• Don’t rush a decision. Since you are paying for professional knowledge, look for someone whose judgment you can trust.
  • Before signing a contract, be sure to fully understand the nature of the pest, the extent of the infestation, and the work necessary to solve the problem.
  • Find out if the pest control company has liability insurance to cover any damages to your house or furnishings during treatment.
  • If a guarantee is given, know what it covers, how long it lasts, what you must do to keep it in force, and what kind of continuing control, prevention and management are necessary.
  • Buy value, not price. Beware of bargains that sound too good to be true.

How to keep your home from turning into a haunted house this Halloween

It’s no wonder that haunted houses are decorated with fake rats, rubber bats, plastic spiders and stringy spider webs. After all, having these pests in your home can be a true nightmare – and unlike the spooky decorations, real pests can hang around long after Halloween is over. In order to keep your home from turning into a haunted house, the National Pest Management Association recommends that homeowners take steps to pest-proof this Halloween.

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“In the fall, we often hear from homeowners who are dealing with pests like spiders, bats and rodents, so it’s no coincidence they are associated with Halloween,” explains Missy Henriksen, vice president of public affairs for the NPMA. “Halloween is a fun celebration of all things creepy, crawly, but the holiday also serves as a reminder that the real-life versions of these pests can cause serious issues inside our homes.”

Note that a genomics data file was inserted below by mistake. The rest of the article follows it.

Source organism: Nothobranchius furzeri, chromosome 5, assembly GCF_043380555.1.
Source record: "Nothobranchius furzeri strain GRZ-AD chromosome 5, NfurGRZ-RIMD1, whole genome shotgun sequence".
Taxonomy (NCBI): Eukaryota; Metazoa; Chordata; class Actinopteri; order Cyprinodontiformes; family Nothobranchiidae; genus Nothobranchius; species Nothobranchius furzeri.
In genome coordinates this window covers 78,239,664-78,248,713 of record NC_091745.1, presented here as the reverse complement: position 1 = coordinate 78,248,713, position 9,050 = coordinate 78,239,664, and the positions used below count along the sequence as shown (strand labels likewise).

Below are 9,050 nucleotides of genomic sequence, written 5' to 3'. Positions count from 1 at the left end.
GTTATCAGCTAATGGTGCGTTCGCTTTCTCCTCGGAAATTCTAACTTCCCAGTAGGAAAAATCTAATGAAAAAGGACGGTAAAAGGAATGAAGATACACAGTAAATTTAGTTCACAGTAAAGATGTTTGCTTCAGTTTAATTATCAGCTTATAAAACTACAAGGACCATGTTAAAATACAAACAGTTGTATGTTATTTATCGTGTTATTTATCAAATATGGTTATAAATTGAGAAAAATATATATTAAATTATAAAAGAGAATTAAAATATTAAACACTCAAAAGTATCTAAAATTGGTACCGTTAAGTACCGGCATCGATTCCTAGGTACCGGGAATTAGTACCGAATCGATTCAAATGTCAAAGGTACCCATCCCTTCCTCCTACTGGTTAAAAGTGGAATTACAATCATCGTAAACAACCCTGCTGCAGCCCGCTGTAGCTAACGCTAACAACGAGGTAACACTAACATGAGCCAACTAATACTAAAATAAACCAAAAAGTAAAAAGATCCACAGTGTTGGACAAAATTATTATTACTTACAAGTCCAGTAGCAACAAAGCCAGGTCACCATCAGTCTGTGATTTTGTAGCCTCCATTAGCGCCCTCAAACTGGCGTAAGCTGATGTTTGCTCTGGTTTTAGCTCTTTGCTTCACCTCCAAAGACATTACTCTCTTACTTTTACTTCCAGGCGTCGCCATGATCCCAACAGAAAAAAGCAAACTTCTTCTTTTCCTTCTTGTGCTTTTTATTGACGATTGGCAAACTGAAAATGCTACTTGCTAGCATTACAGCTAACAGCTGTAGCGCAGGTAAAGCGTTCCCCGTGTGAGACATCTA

Spiders, while beneficial in controlling other bug populations in the home, can sometimes bite humans. Brown recluse spiders, for example, inject poisonous venom with their bites. These spiders are commonly found in woodpiles, basements and closets.

Bats tend to enter our homes through chimneys or vents, and may hide out in attics or other dark, secluded areas of a home. Infected bats can spread rabies, and their droppings can spread organisms that cause the lung disease, histoplasmosis.

Rodents like mice and rats can spread hantavirus and contaminate food. They can also gnaw on electrical wires, which can spark fires.

The NPMA offers these tips for preventing a pest infestation this Halloween season:

  • Seal cracks around the home’s exterior, especially where pipes and wiring enter homes.
  • Do not leave food lying around, as it attracts pests.
  • Store fire wood at least 20 feet away from the house and five inches off the ground.
  • If you see signs of an infestation in your home, contact a licensed pest professional.

How To Pest Proof Your Home or Business

Pests are adaptable and will always seek shelter.  Most times the shelter is in our homes and businesses.  Homeowners who do not pest proof their homes are taking a real chance.  Pests are always drawn to conducive conditions.  Unfortunately, the warmth, shelter and food found in our homes are just irresistible to pests, especially in winter moths.

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Although some homeowners may have higher pest tolerance than others, pests can create major havoc inside a home, ultimately creating a dangerous and potentially costly situation for a homeowner.  People who decide against pest proofing for the winter could be unintentionally creating prime conditions for property-damaging pests like termites to surface in the spring.